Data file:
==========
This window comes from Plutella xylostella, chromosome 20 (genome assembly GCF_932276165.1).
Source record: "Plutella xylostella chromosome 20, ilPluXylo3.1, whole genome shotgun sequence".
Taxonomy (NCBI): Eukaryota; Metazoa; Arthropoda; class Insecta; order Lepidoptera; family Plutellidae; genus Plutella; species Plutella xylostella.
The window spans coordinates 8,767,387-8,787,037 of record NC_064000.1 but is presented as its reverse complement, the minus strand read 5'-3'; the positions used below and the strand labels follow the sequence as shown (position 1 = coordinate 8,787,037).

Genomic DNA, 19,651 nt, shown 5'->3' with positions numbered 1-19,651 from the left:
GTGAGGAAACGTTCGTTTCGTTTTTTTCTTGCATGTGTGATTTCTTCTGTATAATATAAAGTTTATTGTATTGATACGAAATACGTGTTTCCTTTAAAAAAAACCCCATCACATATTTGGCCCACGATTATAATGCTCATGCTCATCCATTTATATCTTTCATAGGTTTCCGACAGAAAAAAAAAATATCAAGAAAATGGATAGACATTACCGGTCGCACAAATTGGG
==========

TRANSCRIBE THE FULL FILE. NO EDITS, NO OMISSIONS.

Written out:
This window comes from Plutella xylostella, chromosome 20 (genome assembly GCF_932276165.1).
Source record: "Plutella xylostella chromosome 20, ilPluXylo3.1, whole genome shotgun sequence".
Taxonomy (NCBI): Eukaryota; Metazoa; Arthropoda; class Insecta; order Lepidoptera; family Plutellidae; genus Plutella; species Plutella xylostella.
The window spans coordinates 8,767,387-8,787,037 of record NC_064000.1 but is presented as its reverse complement, the minus strand read 5'-3'; the positions used below and the strand labels follow the sequence as shown (position 1 = coordinate 8,787,037).

Genomic DNA, 19,651 nt, shown 5'->3' with positions numbered 1-19,651 from the left:
GTGAGGAAACGTTCGTTTCGTTTTTTTCTTGCATGTGTGATTTCTTCTGTATAATATAAAGTTTATTGTATTGATACGAAATACGTGTTTCCTTTAAAAAAAACCCCATCACATATTTGGCCCACGATTATAATGCTCATGCTCATCCATTTATATCTTTCATAGGTTTCCGACAGAAAAAAAAAATATCAAGAAAATGGATAGACATTACCGGTCGCACAAATTGGG